Paul Moss pounced, firmly:
"What's that got to do with the EU? It's actually to do with the Council of Europe, nothing at all to do with the EU."
Poor Mr Teagle was taken aback and sounded embarrassed, laughing nervously:
"Ah, OK, er..but, no, but it is difficult for Joe Public to tell the difference between one aspect of Europe and another."
He stood corrected.

Or did he? Well, not according to Mary Ellen Synon at the Daily Mail:
Yet the fact is that Teagle had it exactly right, and Moss had it exactly wrong. The Lisbon Treaty incorporated the European Council's Court of Human Rights into the EU.
I won't go into the full trainspotting details, but for a start the preamble of the Charter of Fundamental Rights, one part of the Lisbon Treaty, states: 'The Charter reaffirms...the Social Charters adopted by the Union and the Council of Europe and the case-law of the Court of Justice of the European Union and the European Court of Human Rights.'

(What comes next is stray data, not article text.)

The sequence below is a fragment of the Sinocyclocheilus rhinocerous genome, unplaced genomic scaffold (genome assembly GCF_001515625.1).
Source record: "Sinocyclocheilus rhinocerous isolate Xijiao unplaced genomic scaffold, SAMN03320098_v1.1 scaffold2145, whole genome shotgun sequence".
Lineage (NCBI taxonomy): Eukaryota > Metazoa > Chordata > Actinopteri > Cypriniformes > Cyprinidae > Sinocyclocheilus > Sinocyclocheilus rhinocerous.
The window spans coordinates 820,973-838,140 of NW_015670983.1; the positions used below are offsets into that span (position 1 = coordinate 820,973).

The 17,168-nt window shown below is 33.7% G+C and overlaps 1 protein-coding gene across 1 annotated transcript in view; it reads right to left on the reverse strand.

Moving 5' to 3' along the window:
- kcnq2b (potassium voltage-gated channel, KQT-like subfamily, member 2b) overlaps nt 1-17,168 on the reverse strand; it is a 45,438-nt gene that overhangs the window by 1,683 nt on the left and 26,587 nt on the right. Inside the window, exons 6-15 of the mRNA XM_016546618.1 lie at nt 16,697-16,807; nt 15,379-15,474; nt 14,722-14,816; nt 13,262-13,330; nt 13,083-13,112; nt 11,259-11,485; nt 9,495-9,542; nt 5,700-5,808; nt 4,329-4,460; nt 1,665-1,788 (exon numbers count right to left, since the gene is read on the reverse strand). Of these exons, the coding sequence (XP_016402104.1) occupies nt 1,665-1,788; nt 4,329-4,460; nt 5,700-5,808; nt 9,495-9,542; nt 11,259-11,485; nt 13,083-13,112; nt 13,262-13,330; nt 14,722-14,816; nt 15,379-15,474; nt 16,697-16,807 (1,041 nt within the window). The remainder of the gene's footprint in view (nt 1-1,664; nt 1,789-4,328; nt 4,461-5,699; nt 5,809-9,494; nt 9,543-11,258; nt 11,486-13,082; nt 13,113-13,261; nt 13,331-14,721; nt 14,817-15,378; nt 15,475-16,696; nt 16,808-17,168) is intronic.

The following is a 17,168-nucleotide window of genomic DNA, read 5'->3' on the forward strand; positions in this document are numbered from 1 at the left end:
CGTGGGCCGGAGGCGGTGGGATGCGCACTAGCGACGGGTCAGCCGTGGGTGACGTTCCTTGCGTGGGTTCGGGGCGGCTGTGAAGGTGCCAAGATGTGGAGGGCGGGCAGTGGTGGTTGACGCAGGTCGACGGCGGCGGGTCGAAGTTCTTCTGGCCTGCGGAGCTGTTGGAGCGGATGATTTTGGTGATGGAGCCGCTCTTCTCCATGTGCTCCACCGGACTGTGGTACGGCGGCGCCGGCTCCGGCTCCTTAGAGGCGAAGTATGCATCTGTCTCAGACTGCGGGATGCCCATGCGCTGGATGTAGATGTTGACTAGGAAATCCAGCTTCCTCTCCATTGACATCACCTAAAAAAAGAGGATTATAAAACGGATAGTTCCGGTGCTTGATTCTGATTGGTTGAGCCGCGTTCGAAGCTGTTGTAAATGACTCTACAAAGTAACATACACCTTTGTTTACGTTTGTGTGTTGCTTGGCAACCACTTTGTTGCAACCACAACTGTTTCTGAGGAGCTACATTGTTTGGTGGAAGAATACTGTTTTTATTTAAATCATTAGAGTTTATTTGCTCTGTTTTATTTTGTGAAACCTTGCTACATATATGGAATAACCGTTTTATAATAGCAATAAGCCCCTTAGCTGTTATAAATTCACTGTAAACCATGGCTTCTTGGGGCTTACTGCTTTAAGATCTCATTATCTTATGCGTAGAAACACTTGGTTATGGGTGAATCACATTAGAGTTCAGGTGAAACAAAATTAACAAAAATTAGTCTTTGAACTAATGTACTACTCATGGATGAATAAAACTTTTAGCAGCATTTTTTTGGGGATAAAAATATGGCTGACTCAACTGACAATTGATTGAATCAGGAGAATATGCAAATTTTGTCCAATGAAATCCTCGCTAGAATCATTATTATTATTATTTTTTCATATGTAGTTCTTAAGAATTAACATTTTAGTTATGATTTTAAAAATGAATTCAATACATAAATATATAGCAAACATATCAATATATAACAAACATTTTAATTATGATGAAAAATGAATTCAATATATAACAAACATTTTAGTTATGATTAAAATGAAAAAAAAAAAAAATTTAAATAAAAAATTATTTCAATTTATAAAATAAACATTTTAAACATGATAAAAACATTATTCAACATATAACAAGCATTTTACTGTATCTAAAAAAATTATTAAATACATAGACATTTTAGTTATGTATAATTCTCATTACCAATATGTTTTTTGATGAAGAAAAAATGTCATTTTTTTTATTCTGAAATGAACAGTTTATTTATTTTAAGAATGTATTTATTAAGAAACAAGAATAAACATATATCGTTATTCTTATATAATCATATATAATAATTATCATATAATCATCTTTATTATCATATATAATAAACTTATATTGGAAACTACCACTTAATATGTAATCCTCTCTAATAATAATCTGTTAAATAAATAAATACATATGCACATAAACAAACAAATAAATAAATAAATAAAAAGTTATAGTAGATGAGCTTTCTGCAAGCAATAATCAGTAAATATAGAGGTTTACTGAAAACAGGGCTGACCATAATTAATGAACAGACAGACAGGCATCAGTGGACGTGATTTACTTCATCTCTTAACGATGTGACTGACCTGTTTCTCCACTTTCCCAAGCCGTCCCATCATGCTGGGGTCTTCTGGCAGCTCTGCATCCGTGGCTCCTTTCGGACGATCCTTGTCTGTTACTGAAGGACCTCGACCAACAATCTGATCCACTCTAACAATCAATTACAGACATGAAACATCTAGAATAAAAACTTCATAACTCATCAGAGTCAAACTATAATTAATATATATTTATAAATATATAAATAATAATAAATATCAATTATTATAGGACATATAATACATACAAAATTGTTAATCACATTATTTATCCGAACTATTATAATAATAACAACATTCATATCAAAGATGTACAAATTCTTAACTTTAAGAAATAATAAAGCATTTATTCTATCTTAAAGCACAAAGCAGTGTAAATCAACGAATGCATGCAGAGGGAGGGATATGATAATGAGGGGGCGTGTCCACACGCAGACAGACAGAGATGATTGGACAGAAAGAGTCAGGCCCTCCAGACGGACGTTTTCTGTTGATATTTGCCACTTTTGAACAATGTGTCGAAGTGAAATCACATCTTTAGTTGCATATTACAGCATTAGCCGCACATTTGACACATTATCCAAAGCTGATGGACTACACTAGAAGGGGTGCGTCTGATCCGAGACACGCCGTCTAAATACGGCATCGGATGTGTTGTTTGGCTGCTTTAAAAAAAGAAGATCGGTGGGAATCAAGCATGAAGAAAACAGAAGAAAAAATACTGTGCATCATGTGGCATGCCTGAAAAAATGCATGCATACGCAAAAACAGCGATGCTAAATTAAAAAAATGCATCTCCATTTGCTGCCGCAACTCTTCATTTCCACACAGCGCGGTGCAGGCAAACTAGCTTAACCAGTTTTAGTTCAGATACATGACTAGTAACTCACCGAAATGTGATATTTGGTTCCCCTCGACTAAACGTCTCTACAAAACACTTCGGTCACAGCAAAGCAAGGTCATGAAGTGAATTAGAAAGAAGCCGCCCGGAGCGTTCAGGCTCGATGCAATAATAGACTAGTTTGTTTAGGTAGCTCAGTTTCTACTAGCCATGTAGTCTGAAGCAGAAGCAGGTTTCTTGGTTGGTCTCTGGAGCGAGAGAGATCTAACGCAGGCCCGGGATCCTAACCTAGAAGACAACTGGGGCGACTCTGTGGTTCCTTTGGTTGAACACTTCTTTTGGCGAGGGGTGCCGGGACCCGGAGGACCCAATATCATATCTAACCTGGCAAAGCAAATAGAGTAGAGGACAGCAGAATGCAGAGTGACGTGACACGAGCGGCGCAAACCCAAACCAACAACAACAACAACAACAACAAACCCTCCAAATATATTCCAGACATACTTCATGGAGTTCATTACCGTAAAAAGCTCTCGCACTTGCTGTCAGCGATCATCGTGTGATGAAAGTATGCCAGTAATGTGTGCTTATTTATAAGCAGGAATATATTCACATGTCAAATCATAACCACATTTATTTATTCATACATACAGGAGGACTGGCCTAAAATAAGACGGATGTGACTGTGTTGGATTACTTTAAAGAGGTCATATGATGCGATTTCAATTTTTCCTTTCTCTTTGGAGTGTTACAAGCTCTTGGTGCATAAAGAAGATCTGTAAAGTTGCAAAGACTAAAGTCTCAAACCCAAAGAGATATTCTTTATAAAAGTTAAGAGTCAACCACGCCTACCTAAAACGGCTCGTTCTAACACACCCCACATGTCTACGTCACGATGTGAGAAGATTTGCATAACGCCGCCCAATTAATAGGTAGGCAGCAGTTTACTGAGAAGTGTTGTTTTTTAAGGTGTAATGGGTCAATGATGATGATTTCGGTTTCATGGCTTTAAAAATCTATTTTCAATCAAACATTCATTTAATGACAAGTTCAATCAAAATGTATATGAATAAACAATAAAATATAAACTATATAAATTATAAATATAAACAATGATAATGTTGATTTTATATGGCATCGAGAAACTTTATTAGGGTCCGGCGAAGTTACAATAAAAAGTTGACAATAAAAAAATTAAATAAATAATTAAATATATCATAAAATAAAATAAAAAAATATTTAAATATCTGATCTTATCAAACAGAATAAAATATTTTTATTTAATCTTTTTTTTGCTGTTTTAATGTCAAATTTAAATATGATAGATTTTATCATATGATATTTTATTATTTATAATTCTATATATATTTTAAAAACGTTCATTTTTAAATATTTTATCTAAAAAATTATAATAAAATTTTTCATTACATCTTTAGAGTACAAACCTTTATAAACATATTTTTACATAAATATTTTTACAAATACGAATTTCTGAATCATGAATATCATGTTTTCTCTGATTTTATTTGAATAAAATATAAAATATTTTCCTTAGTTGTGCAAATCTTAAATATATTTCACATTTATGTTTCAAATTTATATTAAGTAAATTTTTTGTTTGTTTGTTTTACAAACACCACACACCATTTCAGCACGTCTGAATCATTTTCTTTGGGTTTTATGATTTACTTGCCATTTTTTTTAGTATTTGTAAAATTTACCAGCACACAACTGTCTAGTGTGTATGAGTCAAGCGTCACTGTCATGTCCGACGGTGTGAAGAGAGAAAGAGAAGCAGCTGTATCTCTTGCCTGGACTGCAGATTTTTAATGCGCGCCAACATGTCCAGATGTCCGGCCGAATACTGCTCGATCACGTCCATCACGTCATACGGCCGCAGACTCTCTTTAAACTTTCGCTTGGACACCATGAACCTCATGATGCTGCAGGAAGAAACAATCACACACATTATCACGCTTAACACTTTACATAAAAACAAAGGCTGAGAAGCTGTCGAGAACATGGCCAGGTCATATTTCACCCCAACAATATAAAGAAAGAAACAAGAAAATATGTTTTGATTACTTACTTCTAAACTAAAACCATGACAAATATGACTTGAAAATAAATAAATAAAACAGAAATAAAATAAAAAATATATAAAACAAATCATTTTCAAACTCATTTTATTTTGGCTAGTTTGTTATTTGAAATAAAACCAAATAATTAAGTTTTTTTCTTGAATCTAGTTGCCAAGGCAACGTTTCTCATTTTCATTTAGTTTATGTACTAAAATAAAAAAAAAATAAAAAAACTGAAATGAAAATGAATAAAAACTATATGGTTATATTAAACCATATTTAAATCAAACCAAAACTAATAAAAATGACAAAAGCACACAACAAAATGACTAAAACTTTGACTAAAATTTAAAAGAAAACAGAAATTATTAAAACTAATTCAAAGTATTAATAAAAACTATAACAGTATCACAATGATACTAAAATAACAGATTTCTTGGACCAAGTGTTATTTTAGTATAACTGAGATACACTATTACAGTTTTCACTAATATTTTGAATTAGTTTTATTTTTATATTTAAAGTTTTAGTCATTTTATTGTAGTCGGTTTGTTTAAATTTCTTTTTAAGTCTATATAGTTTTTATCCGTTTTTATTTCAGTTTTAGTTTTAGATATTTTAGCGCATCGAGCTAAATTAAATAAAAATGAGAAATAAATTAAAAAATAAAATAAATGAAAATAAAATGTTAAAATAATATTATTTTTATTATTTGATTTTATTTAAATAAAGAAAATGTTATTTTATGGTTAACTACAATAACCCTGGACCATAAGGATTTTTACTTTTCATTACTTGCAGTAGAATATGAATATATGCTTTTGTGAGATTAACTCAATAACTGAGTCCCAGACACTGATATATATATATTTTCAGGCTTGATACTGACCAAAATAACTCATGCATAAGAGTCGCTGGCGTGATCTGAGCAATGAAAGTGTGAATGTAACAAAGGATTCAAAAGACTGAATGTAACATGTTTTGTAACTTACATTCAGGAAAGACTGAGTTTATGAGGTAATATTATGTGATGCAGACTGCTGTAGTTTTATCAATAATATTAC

The EU has made it legally impossible for any member state to operate outside the demands of the European Court of Human Rights. The EU has nailed Britain and every other EU member state to it.
So for a BBC reporter such as Moss to tell Joe Public that the ECHR is 'nothing at all to do with the EU' is, and this is the best gloss I can put on it, deeply ignorant.
As I say, I hope Teagle demands a correction and an apology from the BBC. 
Having made his point about Mr Teagle's misunderstanding of the EU (if such it was), Paul Moss went to talk to the Cornish band Road Runners who "were also not exactly sure about what the European Union does."